Posted on Wednesday 9 December 2020
A grandmother who received chemotherapy treatment during lockdown is urging people to get cancer symptoms checked out, and not to fear coming to hospital.
Sharon Goddard was referred to Guy’s and St Thomas’ in June after being diagnosed with stage 3 Non-Hodgkin lymphoma. This type of cancer develops in the lymphatic system, a network of vessels and glands spread throughout the body.
Sharon, from Bermondsey in south east London, said: “Getting a cancer diagnosis is tough at any time, but it was particularly daunting during the COVID-19 pandemic.
“In normal circumstances you would have family around but I had to keep a distance from everyone and I couldn’t cuddle my grandchildren. It was hard not having my husband, Paul, there with me at all the appointments, but he was on loudspeaker so I wouldn’t forget anything.”
The 55-year-old added: “Everything moved at such a pace and I was amazed at how quickly I started my treatment. I felt apprehensive the first time I had chemotherapy, but the nurses were brilliant and the atmosphere was calm – everyone was there for the same reason. I was offered counselling and was given lots of useful information.
“I always felt safe going into the Cancer Centre at Guy’s. They checked everyone’s temperature before going in and made you wash your hands. I found it comforting to see every single person wearing a mask and hand sanitiser everywhere.”
A few weeks after starting her treatment, Sharon started to lose her hair.
The mother-of-three, who has six grandchildren, said: “I cried for about an hour the day my hair started to fall out because of the shock, but after that I was fine. My head started to really hurt like it was sunburnt or had been pulled so I decided to shave it all off.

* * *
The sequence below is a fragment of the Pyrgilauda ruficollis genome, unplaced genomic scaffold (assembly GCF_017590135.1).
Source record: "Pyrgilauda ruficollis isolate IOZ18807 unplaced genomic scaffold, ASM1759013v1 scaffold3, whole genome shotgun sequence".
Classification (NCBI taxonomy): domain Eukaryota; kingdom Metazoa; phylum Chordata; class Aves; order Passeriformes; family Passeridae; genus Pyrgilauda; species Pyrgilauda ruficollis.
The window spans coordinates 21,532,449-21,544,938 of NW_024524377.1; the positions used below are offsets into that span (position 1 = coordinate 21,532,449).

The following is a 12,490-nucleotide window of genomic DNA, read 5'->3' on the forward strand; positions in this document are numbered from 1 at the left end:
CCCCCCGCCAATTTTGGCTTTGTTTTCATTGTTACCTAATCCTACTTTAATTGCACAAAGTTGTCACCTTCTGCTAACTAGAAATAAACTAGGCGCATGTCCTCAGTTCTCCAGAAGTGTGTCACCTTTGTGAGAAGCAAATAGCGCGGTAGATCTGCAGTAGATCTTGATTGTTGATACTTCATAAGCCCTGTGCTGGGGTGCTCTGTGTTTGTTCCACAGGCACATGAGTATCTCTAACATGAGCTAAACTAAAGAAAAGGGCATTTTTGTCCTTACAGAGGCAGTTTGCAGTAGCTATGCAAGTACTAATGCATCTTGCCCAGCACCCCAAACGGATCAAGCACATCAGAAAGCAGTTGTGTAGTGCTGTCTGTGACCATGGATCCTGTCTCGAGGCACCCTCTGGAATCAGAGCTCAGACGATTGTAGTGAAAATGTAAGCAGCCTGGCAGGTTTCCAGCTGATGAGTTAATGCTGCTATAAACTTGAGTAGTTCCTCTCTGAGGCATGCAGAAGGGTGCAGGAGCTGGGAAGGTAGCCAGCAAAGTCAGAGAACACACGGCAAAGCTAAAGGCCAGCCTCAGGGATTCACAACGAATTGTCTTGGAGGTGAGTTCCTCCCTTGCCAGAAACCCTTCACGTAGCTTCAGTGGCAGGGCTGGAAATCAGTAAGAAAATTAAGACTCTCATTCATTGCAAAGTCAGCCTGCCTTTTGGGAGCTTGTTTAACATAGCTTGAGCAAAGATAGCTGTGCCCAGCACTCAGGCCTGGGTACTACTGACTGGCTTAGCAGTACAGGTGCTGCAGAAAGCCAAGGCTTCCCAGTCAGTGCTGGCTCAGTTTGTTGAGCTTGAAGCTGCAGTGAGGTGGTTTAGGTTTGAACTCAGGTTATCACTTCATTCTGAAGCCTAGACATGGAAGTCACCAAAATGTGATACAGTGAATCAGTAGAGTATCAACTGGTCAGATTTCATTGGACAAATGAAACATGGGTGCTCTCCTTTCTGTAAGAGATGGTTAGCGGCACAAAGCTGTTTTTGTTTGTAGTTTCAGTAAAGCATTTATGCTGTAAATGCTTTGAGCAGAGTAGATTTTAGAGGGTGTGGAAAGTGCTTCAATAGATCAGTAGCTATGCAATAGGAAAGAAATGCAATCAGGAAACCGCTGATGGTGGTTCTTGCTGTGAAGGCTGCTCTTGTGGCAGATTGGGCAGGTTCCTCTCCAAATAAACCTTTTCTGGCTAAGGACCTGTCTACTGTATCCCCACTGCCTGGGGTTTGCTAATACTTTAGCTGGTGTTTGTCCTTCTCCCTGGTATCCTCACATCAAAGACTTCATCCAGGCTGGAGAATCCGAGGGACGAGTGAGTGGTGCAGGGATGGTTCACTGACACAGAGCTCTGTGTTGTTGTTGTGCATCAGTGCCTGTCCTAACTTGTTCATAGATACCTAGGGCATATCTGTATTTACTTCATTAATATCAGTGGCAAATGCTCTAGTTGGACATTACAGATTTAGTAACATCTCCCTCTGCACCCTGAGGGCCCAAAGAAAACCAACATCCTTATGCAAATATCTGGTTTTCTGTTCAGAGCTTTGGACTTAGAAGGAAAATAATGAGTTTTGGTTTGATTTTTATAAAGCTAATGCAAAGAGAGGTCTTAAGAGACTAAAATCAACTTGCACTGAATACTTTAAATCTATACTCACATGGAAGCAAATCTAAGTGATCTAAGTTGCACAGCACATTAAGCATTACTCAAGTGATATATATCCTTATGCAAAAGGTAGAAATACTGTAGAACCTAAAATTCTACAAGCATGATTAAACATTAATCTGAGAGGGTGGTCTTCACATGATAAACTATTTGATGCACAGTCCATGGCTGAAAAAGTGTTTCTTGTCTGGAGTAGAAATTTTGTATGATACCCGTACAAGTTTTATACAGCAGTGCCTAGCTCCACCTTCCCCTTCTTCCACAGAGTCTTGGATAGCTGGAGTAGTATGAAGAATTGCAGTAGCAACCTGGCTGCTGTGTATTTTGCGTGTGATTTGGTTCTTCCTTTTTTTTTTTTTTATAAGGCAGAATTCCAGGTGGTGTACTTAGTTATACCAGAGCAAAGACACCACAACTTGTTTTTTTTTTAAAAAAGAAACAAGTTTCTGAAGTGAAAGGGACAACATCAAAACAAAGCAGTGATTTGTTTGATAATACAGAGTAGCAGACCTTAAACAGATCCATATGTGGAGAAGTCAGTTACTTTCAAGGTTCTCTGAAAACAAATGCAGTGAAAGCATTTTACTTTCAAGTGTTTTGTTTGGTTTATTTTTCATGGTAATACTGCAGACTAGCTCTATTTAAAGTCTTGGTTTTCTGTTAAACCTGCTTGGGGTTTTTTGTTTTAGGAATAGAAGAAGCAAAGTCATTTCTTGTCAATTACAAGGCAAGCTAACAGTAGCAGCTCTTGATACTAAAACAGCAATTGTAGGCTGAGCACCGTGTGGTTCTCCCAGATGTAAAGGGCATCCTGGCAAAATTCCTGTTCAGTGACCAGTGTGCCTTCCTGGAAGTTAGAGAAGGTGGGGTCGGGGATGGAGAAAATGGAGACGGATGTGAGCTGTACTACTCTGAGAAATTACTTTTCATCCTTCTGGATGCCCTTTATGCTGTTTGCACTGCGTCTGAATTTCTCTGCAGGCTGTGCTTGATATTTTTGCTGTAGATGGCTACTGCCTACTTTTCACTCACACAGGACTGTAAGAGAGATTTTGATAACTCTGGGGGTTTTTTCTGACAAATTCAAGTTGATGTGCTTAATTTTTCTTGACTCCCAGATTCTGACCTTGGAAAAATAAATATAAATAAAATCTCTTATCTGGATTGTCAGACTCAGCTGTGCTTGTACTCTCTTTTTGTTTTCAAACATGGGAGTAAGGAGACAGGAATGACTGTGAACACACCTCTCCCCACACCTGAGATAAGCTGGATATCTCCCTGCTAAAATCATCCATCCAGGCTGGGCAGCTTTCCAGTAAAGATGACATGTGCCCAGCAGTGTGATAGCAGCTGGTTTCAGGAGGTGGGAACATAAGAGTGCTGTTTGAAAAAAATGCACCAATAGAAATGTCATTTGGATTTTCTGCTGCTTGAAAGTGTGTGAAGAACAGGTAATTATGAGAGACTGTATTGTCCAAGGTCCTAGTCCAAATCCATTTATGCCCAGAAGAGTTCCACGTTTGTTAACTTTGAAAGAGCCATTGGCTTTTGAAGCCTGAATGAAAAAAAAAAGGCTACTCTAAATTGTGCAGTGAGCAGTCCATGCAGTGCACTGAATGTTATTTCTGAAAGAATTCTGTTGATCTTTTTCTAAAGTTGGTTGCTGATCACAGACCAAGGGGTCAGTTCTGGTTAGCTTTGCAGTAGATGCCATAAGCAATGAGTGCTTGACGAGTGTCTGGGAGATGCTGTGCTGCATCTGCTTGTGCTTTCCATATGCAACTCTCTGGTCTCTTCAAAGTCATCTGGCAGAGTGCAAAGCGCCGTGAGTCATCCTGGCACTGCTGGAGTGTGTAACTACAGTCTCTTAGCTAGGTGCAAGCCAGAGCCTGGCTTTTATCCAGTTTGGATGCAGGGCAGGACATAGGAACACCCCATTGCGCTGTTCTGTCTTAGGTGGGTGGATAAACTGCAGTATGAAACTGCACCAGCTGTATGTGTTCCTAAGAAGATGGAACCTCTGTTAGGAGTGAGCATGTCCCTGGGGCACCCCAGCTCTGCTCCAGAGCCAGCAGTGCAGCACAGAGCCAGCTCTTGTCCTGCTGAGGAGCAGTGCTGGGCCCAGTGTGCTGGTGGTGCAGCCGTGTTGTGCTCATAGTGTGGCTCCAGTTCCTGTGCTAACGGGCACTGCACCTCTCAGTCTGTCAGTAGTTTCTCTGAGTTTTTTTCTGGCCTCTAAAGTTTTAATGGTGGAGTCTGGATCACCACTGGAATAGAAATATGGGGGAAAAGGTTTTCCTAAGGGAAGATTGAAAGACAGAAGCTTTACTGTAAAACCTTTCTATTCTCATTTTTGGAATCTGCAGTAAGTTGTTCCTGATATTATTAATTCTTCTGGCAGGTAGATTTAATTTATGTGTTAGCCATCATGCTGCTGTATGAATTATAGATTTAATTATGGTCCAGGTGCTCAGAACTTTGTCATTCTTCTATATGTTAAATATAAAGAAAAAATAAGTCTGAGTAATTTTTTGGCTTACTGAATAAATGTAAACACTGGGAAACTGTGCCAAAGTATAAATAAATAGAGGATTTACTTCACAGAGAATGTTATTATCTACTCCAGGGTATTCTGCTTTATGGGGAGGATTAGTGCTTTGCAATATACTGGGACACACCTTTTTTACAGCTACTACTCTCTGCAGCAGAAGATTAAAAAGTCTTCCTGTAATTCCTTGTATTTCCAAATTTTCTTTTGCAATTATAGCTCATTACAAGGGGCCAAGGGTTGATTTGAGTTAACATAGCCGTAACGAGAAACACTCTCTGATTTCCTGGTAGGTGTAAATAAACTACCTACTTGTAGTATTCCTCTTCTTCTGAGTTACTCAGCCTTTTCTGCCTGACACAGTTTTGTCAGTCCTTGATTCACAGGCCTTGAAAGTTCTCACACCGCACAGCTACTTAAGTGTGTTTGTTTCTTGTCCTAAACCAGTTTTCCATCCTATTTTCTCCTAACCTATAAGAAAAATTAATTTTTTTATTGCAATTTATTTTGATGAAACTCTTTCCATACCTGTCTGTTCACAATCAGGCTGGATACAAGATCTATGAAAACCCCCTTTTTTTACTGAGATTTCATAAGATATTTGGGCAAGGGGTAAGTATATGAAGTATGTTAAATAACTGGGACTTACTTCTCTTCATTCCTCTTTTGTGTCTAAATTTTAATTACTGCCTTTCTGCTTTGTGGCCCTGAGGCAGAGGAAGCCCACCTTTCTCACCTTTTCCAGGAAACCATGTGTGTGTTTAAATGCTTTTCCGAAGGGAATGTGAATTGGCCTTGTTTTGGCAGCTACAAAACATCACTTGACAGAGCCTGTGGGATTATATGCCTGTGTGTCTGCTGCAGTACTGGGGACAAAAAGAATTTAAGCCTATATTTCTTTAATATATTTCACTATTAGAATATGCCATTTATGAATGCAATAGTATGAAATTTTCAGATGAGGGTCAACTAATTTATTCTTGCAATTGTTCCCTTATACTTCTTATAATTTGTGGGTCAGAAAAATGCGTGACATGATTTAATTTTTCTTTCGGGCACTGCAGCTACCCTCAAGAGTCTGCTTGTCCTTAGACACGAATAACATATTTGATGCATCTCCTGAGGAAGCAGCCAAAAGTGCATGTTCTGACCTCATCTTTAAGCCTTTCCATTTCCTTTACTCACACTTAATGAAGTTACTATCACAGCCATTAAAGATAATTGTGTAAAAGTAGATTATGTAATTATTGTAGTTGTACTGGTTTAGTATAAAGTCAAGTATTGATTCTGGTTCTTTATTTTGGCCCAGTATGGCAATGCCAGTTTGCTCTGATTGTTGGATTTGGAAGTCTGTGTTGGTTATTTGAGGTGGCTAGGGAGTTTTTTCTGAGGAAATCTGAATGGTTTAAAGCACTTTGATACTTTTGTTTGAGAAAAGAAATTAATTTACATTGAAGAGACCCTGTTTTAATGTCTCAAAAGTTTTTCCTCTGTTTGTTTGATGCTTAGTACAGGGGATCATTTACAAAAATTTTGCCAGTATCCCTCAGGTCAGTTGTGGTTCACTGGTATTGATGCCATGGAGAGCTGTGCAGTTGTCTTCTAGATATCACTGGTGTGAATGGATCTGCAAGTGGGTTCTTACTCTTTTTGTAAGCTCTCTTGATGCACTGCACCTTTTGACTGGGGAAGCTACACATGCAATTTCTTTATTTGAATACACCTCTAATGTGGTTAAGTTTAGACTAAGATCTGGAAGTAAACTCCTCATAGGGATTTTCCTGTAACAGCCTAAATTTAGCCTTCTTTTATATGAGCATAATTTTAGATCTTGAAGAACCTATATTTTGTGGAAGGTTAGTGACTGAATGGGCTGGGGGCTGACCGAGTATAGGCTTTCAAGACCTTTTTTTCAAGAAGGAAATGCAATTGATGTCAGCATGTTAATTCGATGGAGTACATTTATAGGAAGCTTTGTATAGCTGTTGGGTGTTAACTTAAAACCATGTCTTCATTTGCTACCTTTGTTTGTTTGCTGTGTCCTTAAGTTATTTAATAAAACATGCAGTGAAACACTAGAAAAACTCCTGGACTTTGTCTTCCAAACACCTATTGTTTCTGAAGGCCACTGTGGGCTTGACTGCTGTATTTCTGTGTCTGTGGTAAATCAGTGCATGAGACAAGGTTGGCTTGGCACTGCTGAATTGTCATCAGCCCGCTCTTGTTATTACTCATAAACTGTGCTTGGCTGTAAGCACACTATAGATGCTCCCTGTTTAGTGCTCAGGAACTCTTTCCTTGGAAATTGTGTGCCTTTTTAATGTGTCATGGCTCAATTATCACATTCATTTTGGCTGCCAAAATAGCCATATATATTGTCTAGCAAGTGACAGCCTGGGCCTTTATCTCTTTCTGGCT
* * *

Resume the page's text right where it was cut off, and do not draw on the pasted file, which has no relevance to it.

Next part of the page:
“Positivity is how I have dealt with everything so I wanted to use the opportunity to raise money for charity – and there was no one better to fundraise for than the people treating me.”
Sharon set out to raise £100 for Guy’s and St Thomas’ Charity but after a video of her head shave was shared online, more than £3,600 rolled in.
She said: “I’ve been so overwhelmed by all the support. I wasn’t nervous about shaving off my hair because you can wear a wig, or a hat or a scarf. I was quite happy to have a bald head because I knew it would grow back, but I wanted to show other people that it can be a positive thing.”
Sharon is now in remission and is looking forward to celebrating Christmas with her family.
Dr David Wrench, a consultant haematologist at Guy’s and St Thomas’, said: “It is lovely to hear of Sharon’s wonderful fundraising and I am glad she had a reassuring experience during the successful treatment of her lymphoma. It is particularly important at this challenging time due to COVID-19 to emphasise that we continue to treat patients with lymphoma and do this in a very safe environment.
“I encourage anyone with symptoms suggestive of lymphoma – particularly persisting unexplained lumps, weight loss, tiredness, night sweats, fevers or itching – to ensure they are reviewed by their doctor. The earlier we pick up this cancer, the more patients will have as good an outcome as Sharon.”
To support Sharon’s fundraising, visit the Virgin Money Giving website.
Watch Sharon's head shave for Guy's Cancer on YouTube.
Guy’s and St Thomas’ Charity raises money for big things and small touches that make our life-saving care even better and help our patients and their families feel really looked after. For more information on fundraising visit the Support Guy's and St Thomas' website.